Part 3 argues for the construction of the body in the eighteenth century and how that links to contemporary scientific culture, especially humoral theory and botanical metaphors. Chapter 8 analyzes the space between pornographic/erotic and medical texts to reveal anxieties about the eighteenth-century body. This chapter is unique in that it explores the conservative aspects of erotica and pornography, notably that new medical research rarely crossed into the public imagination and that erotic writing preserved an “old value system rather than embracing new theories” (144). Medical terminology morphed from procreative “how to’s” to pornographic arousal through bodily description. Her principal discussion focuses on the notion of the humors and whether fluid expenditures during sex (blood, ejaculations, and secretions) were beneficial or detrimental to health.

Chapter 9 concentrates on the sexual attitudes as revealed in botanical metaphors, which manifested in satires of the virtuosi and the Royal Society. Her careful readings demonstrate how debates on the anatomy and physiology of plant procreation was a method of discussing human sex through three themes: men’s anxieties regarding women’s bodies, the uneasiness of women’s sexual insatiability and therefore inconstancy, and the fear of catching disease. Through a careful reading, Peakman unearths the sexualized botanical metaphor in an extensive array of erotic and satirical texts. While she concedes no comprehensive stance on sex in these works, they nevertheless comprise a cultural celebration of sexuality “to be raised in public without the use of graphic detail” (158).

The final chapter of the book examines the repetition of the erotic garden in a variety of artistic expressions that describe sexuality through the metaphoric use of physical and imaginative landscapes. She tracks the convergence of the European Tour (and other travels, especially those to the South Seas), Neoclassical revival, and an interest in sexualized botany to the creation of the erotic garden, thus creating gardens, such as that of Sir Frances Dashwood’s estate, which were both utopias and homages to love (163). Erotic gardens modeled lager sexual allegories in which the female body is a landscape of love, expressed through grottos, areas of dense bushes, and fountains as fluidic expenditures. These were spaces of seclusion and freedom, and therefore perfect places for erotic encounters and exploration. She also explores the “repressed echo” (167) of the walled and organized secret garden as it was described in anti-Catholic erotica, and returns to flagellatory stimulation—flowers and birch branches as literary signifiers of flagellatory sex.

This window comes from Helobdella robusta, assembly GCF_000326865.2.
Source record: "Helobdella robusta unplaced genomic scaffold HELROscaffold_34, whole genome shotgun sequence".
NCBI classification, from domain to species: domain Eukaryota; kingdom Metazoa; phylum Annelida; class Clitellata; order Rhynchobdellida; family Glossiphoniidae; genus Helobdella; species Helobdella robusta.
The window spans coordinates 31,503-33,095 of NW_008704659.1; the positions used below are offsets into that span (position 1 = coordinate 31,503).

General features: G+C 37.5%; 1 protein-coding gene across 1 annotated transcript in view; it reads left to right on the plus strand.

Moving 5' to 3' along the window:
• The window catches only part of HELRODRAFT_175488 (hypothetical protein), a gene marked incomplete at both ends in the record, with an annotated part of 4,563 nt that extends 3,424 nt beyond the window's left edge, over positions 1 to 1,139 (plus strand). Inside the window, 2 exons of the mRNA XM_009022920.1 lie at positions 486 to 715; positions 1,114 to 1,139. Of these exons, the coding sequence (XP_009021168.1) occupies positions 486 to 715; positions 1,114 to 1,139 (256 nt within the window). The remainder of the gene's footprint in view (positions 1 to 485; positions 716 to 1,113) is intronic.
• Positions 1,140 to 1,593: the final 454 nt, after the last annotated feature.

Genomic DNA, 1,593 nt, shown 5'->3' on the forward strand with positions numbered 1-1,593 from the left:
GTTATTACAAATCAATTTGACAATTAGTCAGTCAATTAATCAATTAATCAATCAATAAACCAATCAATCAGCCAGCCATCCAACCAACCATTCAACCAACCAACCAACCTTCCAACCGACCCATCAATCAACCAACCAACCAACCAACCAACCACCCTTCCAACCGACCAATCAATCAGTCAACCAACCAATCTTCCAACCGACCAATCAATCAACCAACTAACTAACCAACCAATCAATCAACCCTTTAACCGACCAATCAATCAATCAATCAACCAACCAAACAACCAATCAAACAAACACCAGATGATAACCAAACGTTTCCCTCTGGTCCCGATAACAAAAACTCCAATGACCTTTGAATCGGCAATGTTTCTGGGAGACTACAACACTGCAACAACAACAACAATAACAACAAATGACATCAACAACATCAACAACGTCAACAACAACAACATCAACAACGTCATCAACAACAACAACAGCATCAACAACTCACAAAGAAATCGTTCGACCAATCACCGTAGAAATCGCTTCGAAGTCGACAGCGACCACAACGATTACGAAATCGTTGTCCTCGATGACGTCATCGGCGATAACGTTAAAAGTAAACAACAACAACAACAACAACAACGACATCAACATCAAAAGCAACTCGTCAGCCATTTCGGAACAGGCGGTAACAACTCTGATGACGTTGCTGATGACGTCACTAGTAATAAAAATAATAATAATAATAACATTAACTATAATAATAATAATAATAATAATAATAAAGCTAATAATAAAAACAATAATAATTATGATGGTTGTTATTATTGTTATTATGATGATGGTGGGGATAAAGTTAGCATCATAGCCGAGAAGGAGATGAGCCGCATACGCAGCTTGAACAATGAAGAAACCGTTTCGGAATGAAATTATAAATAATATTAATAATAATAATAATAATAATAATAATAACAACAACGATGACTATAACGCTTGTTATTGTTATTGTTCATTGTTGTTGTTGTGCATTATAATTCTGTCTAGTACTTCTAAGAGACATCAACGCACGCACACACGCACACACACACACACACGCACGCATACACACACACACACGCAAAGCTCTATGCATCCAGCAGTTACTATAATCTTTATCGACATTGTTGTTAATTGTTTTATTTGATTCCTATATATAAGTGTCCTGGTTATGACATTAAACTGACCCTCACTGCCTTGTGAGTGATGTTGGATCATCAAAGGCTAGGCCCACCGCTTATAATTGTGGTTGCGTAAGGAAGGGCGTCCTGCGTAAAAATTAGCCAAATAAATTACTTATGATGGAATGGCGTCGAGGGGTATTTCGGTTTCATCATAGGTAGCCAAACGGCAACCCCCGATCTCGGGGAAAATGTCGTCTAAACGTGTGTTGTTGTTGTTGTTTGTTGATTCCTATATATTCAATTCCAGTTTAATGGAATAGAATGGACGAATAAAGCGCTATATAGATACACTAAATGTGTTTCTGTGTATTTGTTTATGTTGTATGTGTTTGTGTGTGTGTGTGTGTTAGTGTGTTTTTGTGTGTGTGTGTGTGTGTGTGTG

There is no conclusion, coda, or epilogue to the book, any of which would be useful for two reasons. The first is to review the cultural implications of the larger argument and offer avenues of further exploration. But the second issue addresses a larger criticism of the book as a scholarly endeavor: there is little acknowledgement of recent cultural histories of sexuality that are specific to the eighteenth century. Important monographs such as Karen Harvey’s Reading Sex in the Eighteenth-Century (2004), Thomas Lacqueur’s Solitary Sex (2003), Kathleen Lubey’s Erotic Imaginations (2012), and Laura Rosenthal’s Infamous Commerce (2006) are not cited. This is surprising, as these scholarly books cover topics central to Peakman’s thesis from a distinctly eighteenth-century point of view: reading practices of erotica and pornography and the history of masturbation and prostitution, respectively. Since many of these monographs rely on Peakman’s earlier research, I would have liked to get her sense of that newer material and how it might augment or challenge her own arguments.